How to Write for Proceedings (helpful hints from one who has been there)
Proceedings, the flagship magazine of the U.S. Naval Institute, aims to stimulate, illuminate, provoke, and, when appropriate, entertain. We offer an independent forum for discussion and debate (sometimes heated) on professional topics of interest to the Sea Services. We are not an organ of the Navy, Marine Corps, or any other organization or institution, public or private. We are supportive, however, of the Sea Services and their mission.
Our audience, first and foremost, are the men and women of the Navy, Marine Corps, Coast Guard, and Merchant Marine. But over the 140 years of our existence that audience has swelled to include members of the Army and the Air Force as well as the broader national security community.
If you have something to say or a story to tell, we want you to write for us. We have no editorial point of view beyond our belief in a strong national defense. We encourage constructive controversy and we will publish articles that take on the conventional wisdom if you can make the case for change. We have two unbending rules: (1) No personal attacks. (2) Don’t bore our readers. There’s a third rule we enforce with a degree of discretion: (3) Avoid acronyms, jargon, buzzwords, and bloated titles.
We welcome queries and unsolicited manuscripts, preferably as attachments to emails sent to firstname.lastname@example.org , as well as suggestions for ways to illustrate your article. Send illustrations and graphics as separate attachments, not embedded in the article. Please provide word counts, counting and not counting footnotes. Our fax number is (410)-295-1049. If using U.S. mail, send submissions to the address below and, if possible, include an IBM-compatible diskette or a compact disk:
U.S. Naval Institute
291 Wood Road
Annapolis, MD 21402-5034
Your submission will be considered by the editorial staff of Proceedings and by the Editorial Board, which reviews articles on a monthly basis. This deliberate peer review process can take up to 8-10 weeks for a publishing decision, depending on where we are in the monthly review cycle when we receive your article. You can expect further communication from us in that time frame accepting or regretfully rejecting the submission. We endeavor to publish accepted articles in a timely fashion. If we are unable to publish a submission within six months of acceptance, we will gladly revert rights to the author so that they may explore other options.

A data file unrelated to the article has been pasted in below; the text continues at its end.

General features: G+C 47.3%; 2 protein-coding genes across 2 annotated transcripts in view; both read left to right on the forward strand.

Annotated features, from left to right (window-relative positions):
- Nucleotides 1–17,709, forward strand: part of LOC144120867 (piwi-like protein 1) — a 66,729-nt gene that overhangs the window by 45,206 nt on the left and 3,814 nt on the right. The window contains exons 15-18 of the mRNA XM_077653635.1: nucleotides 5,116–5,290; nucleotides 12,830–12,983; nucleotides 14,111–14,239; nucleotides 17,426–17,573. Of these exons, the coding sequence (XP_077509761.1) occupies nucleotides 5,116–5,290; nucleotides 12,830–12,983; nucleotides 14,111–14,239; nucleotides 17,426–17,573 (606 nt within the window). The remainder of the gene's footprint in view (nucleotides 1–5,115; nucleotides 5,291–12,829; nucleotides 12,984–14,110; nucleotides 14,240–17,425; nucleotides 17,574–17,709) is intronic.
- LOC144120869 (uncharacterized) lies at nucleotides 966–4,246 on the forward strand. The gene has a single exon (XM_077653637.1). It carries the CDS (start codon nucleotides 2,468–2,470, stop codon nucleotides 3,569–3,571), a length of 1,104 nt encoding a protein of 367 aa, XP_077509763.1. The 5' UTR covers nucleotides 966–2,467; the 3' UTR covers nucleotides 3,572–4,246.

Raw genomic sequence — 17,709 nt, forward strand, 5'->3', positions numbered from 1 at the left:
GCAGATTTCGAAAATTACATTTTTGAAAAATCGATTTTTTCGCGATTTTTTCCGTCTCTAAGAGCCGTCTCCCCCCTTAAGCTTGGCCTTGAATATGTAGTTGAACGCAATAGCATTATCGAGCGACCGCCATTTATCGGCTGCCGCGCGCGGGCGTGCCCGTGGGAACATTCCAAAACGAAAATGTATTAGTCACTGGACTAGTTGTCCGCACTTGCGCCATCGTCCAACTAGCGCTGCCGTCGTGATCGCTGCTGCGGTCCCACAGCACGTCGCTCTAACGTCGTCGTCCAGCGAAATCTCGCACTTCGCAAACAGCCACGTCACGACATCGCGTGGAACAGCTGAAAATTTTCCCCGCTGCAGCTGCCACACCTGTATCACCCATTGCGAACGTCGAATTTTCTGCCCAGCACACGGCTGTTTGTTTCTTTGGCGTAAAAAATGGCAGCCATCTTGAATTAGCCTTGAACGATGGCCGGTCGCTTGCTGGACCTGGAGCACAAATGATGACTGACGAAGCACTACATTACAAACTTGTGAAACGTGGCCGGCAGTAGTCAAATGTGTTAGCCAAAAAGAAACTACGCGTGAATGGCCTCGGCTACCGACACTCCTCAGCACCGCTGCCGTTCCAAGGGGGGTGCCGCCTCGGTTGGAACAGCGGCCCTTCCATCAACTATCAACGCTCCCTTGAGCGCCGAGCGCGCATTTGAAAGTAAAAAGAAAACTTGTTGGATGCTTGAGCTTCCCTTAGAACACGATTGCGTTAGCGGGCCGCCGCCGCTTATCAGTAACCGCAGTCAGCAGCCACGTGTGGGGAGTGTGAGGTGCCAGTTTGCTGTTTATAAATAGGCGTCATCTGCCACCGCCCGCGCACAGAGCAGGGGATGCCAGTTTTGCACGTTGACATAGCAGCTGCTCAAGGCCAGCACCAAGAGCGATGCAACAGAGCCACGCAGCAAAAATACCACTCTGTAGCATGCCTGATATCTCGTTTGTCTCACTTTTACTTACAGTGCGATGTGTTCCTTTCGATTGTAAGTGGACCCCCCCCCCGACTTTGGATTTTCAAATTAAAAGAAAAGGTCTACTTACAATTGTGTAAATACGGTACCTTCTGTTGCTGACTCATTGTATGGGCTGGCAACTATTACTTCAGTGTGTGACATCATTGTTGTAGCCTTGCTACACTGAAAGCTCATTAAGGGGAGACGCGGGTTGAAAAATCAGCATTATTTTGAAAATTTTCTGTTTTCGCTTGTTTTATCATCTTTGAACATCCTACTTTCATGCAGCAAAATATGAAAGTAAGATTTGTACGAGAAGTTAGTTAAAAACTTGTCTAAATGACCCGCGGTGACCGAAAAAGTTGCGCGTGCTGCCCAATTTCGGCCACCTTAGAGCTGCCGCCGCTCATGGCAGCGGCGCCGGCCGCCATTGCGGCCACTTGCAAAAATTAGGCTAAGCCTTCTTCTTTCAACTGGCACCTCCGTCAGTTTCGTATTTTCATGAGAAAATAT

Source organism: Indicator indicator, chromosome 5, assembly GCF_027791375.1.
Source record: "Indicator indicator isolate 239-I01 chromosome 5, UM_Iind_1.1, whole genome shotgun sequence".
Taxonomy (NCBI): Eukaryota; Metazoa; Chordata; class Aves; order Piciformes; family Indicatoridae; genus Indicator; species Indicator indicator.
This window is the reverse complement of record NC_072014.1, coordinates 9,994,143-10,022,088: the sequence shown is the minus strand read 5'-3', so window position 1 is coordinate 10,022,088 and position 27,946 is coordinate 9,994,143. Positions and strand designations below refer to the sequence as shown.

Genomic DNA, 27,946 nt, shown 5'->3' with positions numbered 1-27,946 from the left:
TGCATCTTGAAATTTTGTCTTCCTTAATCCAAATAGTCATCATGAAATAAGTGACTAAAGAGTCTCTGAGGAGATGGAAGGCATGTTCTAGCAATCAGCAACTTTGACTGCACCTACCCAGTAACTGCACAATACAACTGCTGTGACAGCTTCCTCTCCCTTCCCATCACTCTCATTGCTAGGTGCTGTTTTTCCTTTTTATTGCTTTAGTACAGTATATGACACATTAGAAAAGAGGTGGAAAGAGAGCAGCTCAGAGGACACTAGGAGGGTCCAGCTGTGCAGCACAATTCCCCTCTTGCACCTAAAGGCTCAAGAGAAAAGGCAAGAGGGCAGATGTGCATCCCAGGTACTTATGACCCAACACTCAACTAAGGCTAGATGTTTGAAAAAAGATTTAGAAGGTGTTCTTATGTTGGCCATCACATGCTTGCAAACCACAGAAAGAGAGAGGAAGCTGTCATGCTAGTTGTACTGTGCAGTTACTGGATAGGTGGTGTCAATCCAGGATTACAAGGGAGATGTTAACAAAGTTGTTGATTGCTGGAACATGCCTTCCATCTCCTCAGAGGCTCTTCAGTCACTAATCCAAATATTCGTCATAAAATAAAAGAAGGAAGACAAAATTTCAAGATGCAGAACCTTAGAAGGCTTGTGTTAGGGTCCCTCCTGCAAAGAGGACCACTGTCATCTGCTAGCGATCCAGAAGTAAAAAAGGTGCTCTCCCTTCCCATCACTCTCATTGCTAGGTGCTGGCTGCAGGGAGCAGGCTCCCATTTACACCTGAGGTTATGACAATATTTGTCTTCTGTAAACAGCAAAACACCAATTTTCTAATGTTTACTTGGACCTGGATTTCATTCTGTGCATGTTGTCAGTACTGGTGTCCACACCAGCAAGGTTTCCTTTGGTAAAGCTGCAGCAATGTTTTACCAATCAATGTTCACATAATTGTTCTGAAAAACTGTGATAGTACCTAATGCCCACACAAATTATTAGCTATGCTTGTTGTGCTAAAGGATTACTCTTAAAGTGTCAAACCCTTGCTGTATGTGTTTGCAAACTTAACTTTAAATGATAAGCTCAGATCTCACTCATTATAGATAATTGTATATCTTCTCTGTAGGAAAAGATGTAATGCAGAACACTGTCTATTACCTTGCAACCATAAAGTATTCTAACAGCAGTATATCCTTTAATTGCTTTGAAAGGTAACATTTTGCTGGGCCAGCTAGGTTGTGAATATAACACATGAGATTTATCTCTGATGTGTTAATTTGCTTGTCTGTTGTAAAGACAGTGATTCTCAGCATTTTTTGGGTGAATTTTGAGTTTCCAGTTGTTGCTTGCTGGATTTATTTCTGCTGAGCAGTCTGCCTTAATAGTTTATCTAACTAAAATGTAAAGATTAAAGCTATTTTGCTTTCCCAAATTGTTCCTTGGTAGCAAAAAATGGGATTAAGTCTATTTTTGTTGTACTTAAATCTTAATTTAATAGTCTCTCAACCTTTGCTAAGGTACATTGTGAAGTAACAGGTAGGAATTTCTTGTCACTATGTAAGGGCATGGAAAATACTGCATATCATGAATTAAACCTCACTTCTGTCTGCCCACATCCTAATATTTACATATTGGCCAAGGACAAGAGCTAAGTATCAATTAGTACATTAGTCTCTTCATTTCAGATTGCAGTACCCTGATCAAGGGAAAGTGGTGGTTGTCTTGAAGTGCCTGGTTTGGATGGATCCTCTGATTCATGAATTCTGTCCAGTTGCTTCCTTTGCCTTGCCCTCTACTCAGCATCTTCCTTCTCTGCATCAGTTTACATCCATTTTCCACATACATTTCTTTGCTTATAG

Here are the guidelines for the types of articles we publish (maximum lengths, strictly adhered to except in special circumstances, are in parentheses):
Feature articles (3,000 words, not including footnotes) These pieces deal with major issues facing the Sea Services, are instructive, accessible, offer fresh ways of looking at military matters, or describe situations and circumstances of which military professionals should be aware. Features are aimed at all members of our audience in the belief that, in an era of jointness, Marines need to know what the Navy is doing, etc.
Now Hear This/Nobody Asked Me, But…(750 words) Both these columns are commentaries, that is, the views of our readers on issues that matter to the national security community. A NHT normally addresses a weighty issue; the latter also takes on an important matter but more often at the level of every day concerns. A NAMB often employs a lighter writing style to make its point. Both often challenge conventional thinking on an issue of consequence.
Comment and Discussion (500 words) The equivalent of Letters to the Editor, C&Ds are almost always commentaries on articles that have run in Proceedings over the previous few months. This Department is where our Independent Forum really gets a workout and, fittingly, it has its own email address, email@example.com .
Professional Notes (1,500 words) This Department, the oldest in the magazine and among the most popular, is the place for tips, advice, and instruction on shiphandling, small unit tactics, organization, training, or other more technical matters. Think of this as the “how-to” section of Proceedings. It is also the place for identifying specific problems or issues, explaining them clearly, and then promoting a solution or urging that one be found.
Book Reviews (700 words) All book reviews are commissioned by the editorial staff to ensure a reviewer is knowledgeable about the subject of the book and has no direct connection to the author. If you would like to review books for Proceedings, send a brief email to Book Editor Annie Rehill,